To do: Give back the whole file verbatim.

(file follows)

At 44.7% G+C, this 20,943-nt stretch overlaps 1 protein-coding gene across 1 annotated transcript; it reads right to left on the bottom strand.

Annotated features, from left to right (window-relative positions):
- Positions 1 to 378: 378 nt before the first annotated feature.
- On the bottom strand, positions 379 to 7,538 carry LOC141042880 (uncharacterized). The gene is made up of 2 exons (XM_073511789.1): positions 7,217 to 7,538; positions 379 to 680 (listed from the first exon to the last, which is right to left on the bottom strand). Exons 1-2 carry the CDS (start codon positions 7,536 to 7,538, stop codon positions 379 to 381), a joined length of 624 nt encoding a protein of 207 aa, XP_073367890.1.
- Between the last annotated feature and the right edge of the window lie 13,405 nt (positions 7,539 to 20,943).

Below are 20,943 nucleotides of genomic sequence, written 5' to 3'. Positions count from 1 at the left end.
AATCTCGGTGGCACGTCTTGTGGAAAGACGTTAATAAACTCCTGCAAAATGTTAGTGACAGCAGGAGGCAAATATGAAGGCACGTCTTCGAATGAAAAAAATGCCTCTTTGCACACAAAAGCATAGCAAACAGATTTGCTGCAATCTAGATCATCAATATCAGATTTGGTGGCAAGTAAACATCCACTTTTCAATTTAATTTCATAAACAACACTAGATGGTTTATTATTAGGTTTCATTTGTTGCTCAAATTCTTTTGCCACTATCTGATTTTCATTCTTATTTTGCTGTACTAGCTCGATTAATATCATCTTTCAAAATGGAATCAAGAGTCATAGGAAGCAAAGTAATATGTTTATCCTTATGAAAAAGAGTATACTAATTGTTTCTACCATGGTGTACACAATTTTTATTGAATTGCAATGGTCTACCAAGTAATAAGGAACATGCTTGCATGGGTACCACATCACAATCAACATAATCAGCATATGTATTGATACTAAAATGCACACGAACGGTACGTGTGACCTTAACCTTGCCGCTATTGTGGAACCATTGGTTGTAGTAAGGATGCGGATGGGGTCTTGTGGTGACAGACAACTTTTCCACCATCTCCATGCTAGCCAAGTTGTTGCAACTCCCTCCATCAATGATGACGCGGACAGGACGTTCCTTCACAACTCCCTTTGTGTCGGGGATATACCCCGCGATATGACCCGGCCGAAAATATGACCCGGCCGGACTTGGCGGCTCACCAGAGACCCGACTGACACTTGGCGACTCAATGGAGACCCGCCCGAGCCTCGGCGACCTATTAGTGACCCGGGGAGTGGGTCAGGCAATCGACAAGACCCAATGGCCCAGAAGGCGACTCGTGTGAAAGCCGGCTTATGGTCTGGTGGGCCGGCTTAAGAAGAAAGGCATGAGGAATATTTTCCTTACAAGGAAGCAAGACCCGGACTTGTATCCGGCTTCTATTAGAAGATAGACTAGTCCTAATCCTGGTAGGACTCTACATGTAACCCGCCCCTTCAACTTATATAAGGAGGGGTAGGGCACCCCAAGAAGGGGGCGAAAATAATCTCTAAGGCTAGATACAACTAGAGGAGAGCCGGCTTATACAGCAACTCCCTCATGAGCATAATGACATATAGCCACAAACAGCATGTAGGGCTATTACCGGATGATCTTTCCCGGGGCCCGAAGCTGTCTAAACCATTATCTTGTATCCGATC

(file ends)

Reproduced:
At 44.7% G+C, this 20,943-nt stretch overlaps 1 protein-coding gene across 1 annotated transcript; it reads right to left on the bottom strand.

Annotated features, from left to right (window-relative positions):
- Positions 1 to 378: 378 nt before the first annotated feature.
- On the bottom strand, positions 379 to 7,538 carry LOC141042880 (uncharacterized). The gene is made up of 2 exons (XM_073511789.1): positions 7,217 to 7,538; positions 379 to 680 (listed from the first exon to the last, which is right to left on the bottom strand). Exons 1-2 carry the CDS (start codon positions 7,536 to 7,538, stop codon positions 379 to 381), a joined length of 624 nt encoding a protein of 207 aa, XP_073367890.1.
- Between the last annotated feature and the right edge of the window lie 13,405 nt (positions 7,539 to 20,943).

Below are 20,943 nucleotides of genomic sequence, written 5' to 3'. Positions count from 1 at the left end.
AATCTCGGTGGCACGTCTTGTGGAAAGACGTTAATAAACTCCTGCAAAATGTTAGTGACAGCAGGAGGCAAATATGAAGGCACGTCTTCGAATGAAAAAAATGCCTCTTTGCACACAAAAGCATAGCAAACAGATTTGCTGCAATCTAGATCATCAATATCAGATTTGGTGGCAAGTAAACATCCACTTTTCAATTTAATTTCATAAACAACACTAGATGGTTTATTATTAGGTTTCATTTGTTGCTCAAATTCTTTTGCCACTATCTGATTTTCATTCTTATTTTGCTGTACTAGCTCGATTAATATCATCTTTCAAAATGGAATCAAGAGTCATAGGAAGCAAAGTAATATGTTTATCCTTATGAAAAAGAGTATACTAATTGTTTCTACCATGGTGTACACAATTTTTATTGAATTGCAATGGTCTACCAAGTAATAAGGAACATGCTTGCATGGGTACCACATCACAATCAACATAATCAGCATATGTATTGATACTAAAATGCACACGAACGGTACGTGTGACCTTAACCTTGCCGCTATTGTGGAACCATTGGTTGTAGTAAGGATGCGGATGGGGTCTTGTGGTGACAGACAACTTTTCCACCATCTCCATGCTAGCCAAGTTGTTGCAACTCCCTCCATCAATGATGACGCGGACAGGACGTTCCTTCACAACTCCCTTTGTGTCGGGGATATACCCCGCGATATGACCCGGCCGAAAATATGACCCGGCCGGACTTGGCGGCTCACCAGAGACCCGACTGACACTTGGCGACTCAATGGAGACCCGCCCGAGCCTCGGCGACCTATTAGTGACCCGGGGAGTGGGTCAGGCAATCGACAAGACCCAATGGCCCAGAAGGCGACTCGTGTGAAAGCCGGCTTATGGTCTGGTGGGCCGGCTTAAGAAGAAAGGCATGAGGAATATTTTCCTTACAAGGAAGCAAGACCCGGACTTGTATCCGGCTTCTATTAGAAGATAGACTAGTCCTAATCCTGGTAGGACTCTACATGTAACCCGCCCCTTCAACTTATATAAGGAGGGGTAGGGCACCCCAAGAAGGGGGCGAAAATAATCTCTAAGGCTAGATACAACTAGAGGAGAGCCGGCTTATACAGCAACTCCCTCATGAGCATAATGACATATAGCCACAAACAGCATGTAGGGCTATTACCGGATGATCTTTCCCGGGGCCCGAAGCTGTCTAAACCATTATCTTGTATCCGATC